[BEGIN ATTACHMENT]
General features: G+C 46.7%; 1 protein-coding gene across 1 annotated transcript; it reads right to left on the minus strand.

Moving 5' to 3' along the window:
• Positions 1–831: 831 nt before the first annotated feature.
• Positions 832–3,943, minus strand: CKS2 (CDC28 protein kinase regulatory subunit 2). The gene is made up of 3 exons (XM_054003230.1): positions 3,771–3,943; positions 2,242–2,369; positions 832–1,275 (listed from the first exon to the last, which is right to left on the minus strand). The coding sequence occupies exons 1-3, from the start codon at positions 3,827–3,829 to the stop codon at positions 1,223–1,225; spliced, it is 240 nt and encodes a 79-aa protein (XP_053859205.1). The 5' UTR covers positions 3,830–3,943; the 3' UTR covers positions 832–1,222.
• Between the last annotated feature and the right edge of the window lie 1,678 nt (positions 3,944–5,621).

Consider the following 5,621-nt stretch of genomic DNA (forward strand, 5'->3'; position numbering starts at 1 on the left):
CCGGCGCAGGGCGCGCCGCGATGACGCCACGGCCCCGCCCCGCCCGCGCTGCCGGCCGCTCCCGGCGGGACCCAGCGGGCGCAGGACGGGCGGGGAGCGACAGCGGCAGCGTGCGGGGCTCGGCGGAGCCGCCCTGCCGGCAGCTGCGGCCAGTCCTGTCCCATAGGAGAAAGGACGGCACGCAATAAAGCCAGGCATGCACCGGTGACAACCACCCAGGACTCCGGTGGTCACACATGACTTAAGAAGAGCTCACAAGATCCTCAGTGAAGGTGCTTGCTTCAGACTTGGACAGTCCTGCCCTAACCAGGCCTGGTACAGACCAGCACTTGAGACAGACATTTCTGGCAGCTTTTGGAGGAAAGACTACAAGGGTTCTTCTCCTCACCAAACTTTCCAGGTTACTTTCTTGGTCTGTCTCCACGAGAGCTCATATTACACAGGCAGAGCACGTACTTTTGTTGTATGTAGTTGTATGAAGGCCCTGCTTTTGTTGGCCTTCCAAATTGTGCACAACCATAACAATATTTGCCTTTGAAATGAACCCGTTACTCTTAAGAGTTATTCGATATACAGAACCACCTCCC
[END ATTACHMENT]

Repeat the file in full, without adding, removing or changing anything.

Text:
General features: G+C 46.7%; 1 protein-coding gene across 1 annotated transcript; it reads right to left on the minus strand.

Moving 5' to 3' along the window:
• Positions 1–831: 831 nt before the first annotated feature.
• Positions 832–3,943, minus strand: CKS2 (CDC28 protein kinase regulatory subunit 2). The gene is made up of 3 exons (XM_054003230.1): positions 3,771–3,943; positions 2,242–2,369; positions 832–1,275 (listed from the first exon to the last, which is right to left on the minus strand). The coding sequence occupies exons 1-3, from the start codon at positions 3,827–3,829 to the stop codon at positions 1,223–1,225; spliced, it is 240 nt and encodes a 79-aa protein (XP_053859205.1). The 5' UTR covers positions 3,830–3,943; the 3' UTR covers positions 832–1,222.
• Between the last annotated feature and the right edge of the window lie 1,678 nt (positions 3,944–5,621).

Consider the following 5,621-nt stretch of genomic DNA (forward strand, 5'->3'; position numbering starts at 1 on the left):
CCGGCGCAGGGCGCGCCGCGATGACGCCACGGCCCCGCCCCGCCCGCGCTGCCGGCCGCTCCCGGCGGGACCCAGCGGGCGCAGGACGGGCGGGGAGCGACAGCGGCAGCGTGCGGGGCTCGGCGGAGCCGCCCTGCCGGCAGCTGCGGCCAGTCCTGTCCCATAGGAGAAAGGACGGCACGCAATAAAGCCAGGCATGCACCGGTGACAACCACCCAGGACTCCGGTGGTCACACATGACTTAAGAAGAGCTCACAAGATCCTCAGTGAAGGTGCTTGCTTCAGACTTGGACAGTCCTGCCCTAACCAGGCCTGGTACAGACCAGCACTTGAGACAGACATTTCTGGCAGCTTTTGGAGGAAAGACTACAAGGGTTCTTCTCCTCACCAAACTTTCCAGGTTACTTTCTTGGTCTGTCTCCACGAGAGCTCATATTACACAGGCAGAGCACGTACTTTTGTTGTATGTAGTTGTATGAAGGCCCTGCTTTTGTTGGCCTTCCAAATTGTGCACAACCATAACAATATTTGCCTTTGAAATGAACCCGTTACTCTTAAGAGTTATTCGATATACAGAACCACCTCCC